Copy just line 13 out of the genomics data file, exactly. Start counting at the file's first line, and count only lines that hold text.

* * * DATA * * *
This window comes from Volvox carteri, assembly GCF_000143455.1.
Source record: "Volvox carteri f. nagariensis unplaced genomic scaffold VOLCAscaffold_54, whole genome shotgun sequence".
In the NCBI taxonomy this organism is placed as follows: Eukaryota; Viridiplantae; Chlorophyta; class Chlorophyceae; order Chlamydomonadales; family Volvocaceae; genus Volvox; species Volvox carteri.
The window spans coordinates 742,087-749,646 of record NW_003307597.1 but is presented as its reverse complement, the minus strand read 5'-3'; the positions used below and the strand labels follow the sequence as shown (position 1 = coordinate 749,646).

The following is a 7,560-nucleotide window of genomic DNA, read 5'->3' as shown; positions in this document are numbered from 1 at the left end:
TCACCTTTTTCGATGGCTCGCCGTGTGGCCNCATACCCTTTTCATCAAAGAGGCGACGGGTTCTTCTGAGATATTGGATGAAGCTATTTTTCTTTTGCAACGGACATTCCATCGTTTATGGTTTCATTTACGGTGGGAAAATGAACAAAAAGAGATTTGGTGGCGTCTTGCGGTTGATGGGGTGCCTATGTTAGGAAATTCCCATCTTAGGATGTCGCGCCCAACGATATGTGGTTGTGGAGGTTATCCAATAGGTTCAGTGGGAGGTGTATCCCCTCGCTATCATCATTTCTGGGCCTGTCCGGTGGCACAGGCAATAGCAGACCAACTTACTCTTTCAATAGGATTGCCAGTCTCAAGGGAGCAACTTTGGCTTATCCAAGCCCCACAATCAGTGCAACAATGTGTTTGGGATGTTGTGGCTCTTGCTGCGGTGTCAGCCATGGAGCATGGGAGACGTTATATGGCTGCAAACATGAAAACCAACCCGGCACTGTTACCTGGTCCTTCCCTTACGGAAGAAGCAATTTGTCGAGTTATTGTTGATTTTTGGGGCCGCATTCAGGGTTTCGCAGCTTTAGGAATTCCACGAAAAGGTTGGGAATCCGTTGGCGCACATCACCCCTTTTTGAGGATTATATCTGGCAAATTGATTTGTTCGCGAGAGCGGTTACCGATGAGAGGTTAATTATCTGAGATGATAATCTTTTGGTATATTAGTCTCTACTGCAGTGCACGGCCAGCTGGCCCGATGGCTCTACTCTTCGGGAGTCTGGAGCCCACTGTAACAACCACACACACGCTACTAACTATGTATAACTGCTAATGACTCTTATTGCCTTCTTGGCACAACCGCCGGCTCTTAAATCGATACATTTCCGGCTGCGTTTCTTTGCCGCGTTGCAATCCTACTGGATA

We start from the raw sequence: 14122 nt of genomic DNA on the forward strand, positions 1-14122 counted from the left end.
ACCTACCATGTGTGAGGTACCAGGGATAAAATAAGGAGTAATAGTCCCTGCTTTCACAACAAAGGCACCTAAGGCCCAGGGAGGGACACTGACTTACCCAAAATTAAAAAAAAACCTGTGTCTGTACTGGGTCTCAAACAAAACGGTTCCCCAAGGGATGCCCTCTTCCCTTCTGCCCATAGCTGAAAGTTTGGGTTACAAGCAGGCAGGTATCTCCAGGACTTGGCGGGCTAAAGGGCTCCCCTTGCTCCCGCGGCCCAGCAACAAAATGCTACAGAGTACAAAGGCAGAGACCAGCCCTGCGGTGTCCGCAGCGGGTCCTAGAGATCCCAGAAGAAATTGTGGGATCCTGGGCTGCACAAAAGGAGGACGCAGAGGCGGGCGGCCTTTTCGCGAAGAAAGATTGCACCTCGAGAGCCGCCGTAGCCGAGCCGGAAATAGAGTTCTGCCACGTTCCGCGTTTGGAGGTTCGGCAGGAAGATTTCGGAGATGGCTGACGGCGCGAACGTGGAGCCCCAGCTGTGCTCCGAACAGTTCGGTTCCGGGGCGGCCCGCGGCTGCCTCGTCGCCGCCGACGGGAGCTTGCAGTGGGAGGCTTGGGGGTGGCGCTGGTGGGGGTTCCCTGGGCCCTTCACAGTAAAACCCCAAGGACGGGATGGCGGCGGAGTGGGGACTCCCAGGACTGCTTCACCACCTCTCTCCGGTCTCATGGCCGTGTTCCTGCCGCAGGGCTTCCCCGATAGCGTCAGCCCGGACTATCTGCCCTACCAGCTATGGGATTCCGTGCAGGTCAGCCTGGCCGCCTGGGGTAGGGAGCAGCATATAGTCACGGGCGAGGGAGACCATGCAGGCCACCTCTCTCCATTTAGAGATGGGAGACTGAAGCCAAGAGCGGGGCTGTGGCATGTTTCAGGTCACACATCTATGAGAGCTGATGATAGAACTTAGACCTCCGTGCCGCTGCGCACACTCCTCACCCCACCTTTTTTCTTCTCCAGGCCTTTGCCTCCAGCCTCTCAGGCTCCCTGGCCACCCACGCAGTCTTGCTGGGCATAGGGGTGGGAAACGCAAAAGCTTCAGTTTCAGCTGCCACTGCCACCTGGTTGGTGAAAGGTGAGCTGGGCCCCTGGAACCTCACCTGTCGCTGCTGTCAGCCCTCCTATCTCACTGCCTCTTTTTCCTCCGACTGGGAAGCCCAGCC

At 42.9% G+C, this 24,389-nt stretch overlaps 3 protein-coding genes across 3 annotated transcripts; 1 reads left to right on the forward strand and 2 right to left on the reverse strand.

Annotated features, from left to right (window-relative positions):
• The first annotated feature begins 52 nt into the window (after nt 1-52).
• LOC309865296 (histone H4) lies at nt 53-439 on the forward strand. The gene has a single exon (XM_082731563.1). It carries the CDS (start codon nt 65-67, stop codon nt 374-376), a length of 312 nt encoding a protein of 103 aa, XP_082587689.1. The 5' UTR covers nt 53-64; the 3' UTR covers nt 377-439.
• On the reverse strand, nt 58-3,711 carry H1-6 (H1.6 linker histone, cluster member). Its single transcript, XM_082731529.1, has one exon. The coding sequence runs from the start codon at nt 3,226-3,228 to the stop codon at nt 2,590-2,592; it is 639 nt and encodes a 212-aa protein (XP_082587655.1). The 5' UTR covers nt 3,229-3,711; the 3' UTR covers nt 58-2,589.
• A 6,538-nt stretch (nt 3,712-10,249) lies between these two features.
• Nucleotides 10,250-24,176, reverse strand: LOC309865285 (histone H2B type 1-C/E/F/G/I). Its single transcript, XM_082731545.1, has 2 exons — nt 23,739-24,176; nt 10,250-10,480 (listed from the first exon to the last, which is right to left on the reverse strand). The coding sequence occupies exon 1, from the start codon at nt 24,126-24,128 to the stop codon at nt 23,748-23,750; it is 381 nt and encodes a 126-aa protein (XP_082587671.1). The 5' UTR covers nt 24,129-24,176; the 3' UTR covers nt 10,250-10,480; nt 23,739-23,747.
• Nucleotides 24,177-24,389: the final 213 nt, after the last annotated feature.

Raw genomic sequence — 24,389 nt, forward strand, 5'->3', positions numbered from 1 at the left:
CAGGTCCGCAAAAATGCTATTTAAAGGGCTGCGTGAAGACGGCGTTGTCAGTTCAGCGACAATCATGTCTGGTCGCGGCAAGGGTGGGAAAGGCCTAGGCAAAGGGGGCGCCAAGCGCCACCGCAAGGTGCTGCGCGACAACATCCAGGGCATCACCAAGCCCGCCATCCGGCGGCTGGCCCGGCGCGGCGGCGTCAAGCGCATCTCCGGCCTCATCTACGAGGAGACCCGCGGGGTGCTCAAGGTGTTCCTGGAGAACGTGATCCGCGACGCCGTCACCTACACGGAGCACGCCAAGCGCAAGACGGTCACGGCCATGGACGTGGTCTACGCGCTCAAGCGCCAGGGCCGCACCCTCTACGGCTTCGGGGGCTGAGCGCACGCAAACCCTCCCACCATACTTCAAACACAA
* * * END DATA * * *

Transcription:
• On the reverse strand, nt 58-3,711 carry H1-6 (H1.6 linker histone, cluster member). Its single transcript, XM_082731529.1, has one exon. The coding sequence runs from the start codon at nt 3,226-3,228 to the stop codon at nt 2,590-2,592; it is 639 nt and encodes a 212-aa protein (XP_082587655.1). The 5' UTR covers nt 3,229-3,711; the 3' UTR covers nt 58-2,589.